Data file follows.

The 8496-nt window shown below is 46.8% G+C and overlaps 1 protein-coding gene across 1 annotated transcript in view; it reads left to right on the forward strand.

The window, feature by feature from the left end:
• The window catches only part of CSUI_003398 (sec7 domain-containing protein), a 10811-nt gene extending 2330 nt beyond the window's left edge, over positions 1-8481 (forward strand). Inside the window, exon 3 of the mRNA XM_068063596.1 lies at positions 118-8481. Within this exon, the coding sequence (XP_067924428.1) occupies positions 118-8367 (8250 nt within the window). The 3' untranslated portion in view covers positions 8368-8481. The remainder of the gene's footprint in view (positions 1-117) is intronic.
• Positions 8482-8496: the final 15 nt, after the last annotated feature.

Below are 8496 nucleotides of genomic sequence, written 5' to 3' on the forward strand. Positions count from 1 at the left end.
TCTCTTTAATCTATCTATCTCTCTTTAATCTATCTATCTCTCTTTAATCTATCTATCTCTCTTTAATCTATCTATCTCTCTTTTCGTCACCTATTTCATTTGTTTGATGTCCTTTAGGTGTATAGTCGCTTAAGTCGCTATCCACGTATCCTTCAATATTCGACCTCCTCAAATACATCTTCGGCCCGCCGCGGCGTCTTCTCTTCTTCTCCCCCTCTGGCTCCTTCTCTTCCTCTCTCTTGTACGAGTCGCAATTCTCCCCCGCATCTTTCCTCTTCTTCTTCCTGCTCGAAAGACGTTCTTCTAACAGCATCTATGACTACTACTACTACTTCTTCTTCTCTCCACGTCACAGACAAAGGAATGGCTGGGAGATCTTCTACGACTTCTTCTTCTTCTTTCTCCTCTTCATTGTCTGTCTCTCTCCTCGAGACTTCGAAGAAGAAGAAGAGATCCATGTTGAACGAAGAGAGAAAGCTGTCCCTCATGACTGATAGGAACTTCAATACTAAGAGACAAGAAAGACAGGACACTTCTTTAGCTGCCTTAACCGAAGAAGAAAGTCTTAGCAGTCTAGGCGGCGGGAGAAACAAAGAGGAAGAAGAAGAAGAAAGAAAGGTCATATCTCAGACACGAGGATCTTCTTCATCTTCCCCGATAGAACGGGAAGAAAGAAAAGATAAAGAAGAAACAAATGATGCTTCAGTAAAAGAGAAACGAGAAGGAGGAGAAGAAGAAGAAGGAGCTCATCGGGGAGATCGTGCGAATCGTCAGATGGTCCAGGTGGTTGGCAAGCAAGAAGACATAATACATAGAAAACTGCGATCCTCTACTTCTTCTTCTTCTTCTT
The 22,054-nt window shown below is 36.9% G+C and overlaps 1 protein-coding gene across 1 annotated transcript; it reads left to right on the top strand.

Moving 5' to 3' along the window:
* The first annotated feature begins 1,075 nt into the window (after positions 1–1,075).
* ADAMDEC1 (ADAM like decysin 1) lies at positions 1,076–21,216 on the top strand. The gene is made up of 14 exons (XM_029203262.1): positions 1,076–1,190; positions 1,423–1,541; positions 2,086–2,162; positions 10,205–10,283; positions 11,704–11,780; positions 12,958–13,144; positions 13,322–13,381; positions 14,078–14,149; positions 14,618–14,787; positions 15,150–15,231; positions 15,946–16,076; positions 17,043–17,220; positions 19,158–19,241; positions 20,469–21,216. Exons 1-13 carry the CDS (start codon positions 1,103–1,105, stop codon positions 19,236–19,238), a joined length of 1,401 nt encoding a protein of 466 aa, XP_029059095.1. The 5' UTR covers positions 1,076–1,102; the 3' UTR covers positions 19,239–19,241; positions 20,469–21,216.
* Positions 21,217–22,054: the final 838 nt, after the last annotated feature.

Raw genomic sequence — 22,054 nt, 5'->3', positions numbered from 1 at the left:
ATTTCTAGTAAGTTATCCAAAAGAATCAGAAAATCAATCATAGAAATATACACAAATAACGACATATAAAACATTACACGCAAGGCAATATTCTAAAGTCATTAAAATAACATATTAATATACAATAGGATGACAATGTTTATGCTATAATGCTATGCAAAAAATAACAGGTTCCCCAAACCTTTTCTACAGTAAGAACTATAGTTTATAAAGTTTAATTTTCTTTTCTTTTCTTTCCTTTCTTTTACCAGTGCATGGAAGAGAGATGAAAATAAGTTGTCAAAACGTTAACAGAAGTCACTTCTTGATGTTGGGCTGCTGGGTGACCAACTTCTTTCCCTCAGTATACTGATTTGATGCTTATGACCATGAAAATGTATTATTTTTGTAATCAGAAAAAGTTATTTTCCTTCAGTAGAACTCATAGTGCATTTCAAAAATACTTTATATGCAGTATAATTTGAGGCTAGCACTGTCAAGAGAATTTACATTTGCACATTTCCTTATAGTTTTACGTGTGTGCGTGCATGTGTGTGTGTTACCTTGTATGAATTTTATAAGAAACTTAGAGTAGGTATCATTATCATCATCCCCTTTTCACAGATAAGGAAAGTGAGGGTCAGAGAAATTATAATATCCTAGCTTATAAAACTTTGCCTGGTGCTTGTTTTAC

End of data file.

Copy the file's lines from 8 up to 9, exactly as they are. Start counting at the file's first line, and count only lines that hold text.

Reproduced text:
Moving 5' to 3' along the window:
* The first annotated feature begins 1,075 nt into the window (after positions 1–1,075).